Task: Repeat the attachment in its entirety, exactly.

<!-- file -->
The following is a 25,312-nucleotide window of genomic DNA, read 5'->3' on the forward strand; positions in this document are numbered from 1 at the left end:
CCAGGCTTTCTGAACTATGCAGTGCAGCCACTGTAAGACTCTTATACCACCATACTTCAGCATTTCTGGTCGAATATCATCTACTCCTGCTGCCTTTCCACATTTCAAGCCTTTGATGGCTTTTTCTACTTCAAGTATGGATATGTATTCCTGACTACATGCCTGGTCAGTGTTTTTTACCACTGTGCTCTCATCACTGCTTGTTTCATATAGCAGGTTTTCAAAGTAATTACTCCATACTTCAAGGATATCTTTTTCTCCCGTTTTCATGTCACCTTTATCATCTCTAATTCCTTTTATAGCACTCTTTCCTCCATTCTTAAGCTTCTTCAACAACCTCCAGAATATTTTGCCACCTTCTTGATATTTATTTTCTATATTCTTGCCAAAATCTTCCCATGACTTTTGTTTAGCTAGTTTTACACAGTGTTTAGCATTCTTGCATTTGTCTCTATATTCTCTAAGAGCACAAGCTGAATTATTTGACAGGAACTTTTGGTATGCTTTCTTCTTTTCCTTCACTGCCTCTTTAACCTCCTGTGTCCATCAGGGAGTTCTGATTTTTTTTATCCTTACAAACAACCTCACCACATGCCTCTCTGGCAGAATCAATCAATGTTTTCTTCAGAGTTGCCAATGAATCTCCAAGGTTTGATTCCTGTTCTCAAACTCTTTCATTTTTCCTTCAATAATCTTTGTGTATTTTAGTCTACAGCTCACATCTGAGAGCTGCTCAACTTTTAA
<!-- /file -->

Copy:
The following is a 25,312-nucleotide window of genomic DNA, read 5'->3' on the forward strand; positions in this document are numbered from 1 at the left end:
CCAGGCTTTCTGAACTATGCAGTGCAGCCACTGTAAGACTCTTATACCACCATACTTCAGCATTTCTGGTCGAATATCATCTACTCCTGCTGCCTTTCCACATTTCAAGCCTTTGATGGCTTTTTCTACTTCAAGTATGGATATGTATTCCTGACTACATGCCTGGTCAGTGTTTTTTACCACTGTGCTCTCATCACTGCTTGTTTCATATAGCAGGTTTTCAAAGTAATTACTCCATACTTCAAGGATATCTTTTTCTCCCGTTTTCATGTCACCTTTATCATCTCTAATTCCTTTTATAGCACTCTTTCCTCCATTCTTAAGCTTCTTCAACAACCTCCAGAATATTTTGCCACCTTCTTGATATTTATTTTCTATATTCTTGCCAAAATCTTCCCATGACTTTTGTTTAGCTAGTTTTACACAGTGTTTAGCATTCTTGCATTTGTCTCTATATTCTCTAAGAGCACAAGCTGAATTATTTGACAGGAACTTTTGGTATGCTTTCTTCTTTTCCTTCACTGCCTCTTTAACCTCCTGTGTCCATCAGGGAGTTCTGATTTTTTTTATCCTTACAAACAACCTCACCACATGCCTCTCTGGCAGAATCAATCAATGTTTTCTTCAGAGTTGCCAATGAATCTCCAAGGTTTGATTCCTGTTCTCAAACTCTTTCATTTTTCCTTCAATAATCTTTGTGTATTTTAGTCTACAGCTCACATCTGAGAGCTGCTCAACTTTTAA